When extreme jumper - a 31-year-old man named only as Kirill – jumped off a building in Moscow he certainly wasn’t aiming for the moving Land Rover but, you know, these things happen…
“I am an a******! I usually land on playgrounds or school stadiums, but I landed on a car! Well, I guess I will have to pay for the damage that I caused to the car,” Kirill said.
Kirill isn’t new at the sport, either. He’s been into B.A.S.E. jumping for three years now. For the uninitiated, B.A.S.E. is an acronym for Buildings, Antennas, Spans (bridges) and Earth (cliffs), the four categories of fixed objects from which one is “allowed” to jump.
BASE jumping grew out of skydiving, of course, but it’s a bit trickier. BASE jumps are generally made from much lower altitudes than skydives, and a BASE jump takes place in close proximity to the object serving as the jump platform. Because BASE jumps generally entail slower airspeeds than typical skydives (due to the limited altitude), a BASE jumper rarely achieves terminal velocity. Because higher airspeeds enable jumpers more aerodynamic control of their bodies, as well as more positive and quick parachute openings, the longer the BASE jumper can delay the opening of his parachute, the better.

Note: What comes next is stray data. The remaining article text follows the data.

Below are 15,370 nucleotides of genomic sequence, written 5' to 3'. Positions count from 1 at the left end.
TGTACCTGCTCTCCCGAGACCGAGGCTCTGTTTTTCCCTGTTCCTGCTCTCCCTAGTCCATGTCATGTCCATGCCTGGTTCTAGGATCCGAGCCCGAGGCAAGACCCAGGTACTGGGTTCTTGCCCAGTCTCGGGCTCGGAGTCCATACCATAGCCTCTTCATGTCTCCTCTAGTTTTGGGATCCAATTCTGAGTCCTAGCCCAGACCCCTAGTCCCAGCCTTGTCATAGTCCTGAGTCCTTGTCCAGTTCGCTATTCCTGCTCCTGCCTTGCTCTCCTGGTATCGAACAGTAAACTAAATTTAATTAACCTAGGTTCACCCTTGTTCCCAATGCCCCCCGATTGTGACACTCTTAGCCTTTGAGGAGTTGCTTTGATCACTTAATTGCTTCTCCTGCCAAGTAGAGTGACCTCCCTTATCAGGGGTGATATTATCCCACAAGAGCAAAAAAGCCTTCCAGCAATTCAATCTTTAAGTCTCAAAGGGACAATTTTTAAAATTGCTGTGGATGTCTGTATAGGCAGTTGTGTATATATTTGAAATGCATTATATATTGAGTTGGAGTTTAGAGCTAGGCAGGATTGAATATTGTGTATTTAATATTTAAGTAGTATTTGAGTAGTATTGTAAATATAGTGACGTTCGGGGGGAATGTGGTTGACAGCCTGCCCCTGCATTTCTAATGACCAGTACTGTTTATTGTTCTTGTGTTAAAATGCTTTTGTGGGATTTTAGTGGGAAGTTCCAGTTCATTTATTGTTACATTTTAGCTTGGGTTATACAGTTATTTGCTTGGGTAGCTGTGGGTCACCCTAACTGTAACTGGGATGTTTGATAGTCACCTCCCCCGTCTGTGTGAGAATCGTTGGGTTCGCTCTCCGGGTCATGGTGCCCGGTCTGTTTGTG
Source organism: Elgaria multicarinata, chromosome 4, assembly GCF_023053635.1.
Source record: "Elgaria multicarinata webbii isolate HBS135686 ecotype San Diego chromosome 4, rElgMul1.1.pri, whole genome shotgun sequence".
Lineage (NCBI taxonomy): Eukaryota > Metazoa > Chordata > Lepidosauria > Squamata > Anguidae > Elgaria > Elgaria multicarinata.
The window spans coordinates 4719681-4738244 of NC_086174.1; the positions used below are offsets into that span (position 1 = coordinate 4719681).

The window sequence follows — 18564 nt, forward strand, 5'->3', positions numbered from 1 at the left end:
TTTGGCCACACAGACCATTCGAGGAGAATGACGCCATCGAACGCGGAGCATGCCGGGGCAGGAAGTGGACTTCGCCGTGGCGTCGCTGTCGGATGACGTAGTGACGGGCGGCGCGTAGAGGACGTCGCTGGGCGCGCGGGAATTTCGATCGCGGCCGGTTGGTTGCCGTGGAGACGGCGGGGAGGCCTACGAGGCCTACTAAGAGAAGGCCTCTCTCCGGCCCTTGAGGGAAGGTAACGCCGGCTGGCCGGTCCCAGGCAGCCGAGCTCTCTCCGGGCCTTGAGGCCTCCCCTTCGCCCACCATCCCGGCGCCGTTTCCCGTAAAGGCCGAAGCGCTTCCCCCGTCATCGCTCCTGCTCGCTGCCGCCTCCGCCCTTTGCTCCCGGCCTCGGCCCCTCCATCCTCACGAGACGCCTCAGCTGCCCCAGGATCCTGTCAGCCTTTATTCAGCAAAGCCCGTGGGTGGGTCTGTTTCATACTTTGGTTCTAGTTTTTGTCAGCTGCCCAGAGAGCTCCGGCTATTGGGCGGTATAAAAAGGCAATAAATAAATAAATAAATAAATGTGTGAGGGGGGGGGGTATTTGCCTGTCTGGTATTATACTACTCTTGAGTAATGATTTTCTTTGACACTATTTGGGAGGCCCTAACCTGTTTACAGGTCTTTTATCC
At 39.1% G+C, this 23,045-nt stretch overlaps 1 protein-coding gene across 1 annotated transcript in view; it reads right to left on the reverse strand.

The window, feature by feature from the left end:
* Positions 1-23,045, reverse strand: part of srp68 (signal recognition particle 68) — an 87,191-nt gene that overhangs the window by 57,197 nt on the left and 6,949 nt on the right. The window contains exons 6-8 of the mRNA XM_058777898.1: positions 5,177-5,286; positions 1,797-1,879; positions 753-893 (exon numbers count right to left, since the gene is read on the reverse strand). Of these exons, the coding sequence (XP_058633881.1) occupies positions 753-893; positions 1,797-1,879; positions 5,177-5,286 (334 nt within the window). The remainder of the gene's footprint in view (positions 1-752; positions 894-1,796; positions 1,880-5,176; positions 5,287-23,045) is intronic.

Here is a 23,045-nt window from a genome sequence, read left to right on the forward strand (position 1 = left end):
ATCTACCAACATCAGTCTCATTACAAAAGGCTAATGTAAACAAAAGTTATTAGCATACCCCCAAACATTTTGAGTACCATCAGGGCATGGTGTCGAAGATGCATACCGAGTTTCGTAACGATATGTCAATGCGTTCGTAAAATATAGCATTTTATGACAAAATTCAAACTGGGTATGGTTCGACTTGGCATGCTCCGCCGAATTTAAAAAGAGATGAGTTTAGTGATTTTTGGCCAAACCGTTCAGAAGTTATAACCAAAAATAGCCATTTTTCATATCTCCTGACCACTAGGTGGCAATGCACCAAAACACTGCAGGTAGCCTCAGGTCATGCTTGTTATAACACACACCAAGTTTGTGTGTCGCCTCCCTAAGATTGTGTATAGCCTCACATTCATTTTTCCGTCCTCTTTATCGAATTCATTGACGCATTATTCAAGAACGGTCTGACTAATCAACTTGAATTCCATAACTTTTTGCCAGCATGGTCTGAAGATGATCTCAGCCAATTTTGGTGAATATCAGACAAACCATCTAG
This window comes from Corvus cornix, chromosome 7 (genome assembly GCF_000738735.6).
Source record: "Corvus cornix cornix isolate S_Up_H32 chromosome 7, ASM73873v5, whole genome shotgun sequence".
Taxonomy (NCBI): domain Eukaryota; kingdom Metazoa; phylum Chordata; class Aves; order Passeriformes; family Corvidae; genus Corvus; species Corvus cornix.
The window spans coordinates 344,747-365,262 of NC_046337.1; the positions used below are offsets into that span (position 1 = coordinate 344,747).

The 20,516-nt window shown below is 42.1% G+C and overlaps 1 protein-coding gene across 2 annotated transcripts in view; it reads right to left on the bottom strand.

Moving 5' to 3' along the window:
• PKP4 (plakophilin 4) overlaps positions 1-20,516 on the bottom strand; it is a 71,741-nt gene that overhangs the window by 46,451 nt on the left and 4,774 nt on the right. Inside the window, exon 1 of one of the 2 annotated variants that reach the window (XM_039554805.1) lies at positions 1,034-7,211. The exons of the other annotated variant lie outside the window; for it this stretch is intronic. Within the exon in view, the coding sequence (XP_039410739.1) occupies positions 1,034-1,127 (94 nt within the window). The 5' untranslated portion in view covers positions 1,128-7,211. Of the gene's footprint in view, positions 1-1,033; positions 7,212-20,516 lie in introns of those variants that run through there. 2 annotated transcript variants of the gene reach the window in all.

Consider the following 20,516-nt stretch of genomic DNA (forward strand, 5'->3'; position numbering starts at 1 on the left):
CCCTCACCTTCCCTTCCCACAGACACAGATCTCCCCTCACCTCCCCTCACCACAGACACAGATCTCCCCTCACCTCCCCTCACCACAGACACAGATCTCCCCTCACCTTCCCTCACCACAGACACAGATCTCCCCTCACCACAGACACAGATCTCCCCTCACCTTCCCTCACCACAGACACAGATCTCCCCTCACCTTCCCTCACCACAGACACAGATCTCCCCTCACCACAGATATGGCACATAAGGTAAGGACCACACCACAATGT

This time he went from better to worse, however, as he was hospitalized with a fractured ankle. In addition to the driver, there was a woman and a child on the back seat of the vehicle, none of whom were injured. This is a Land Rover we’re talking about, after all.
Bet they were pretty surprised though.
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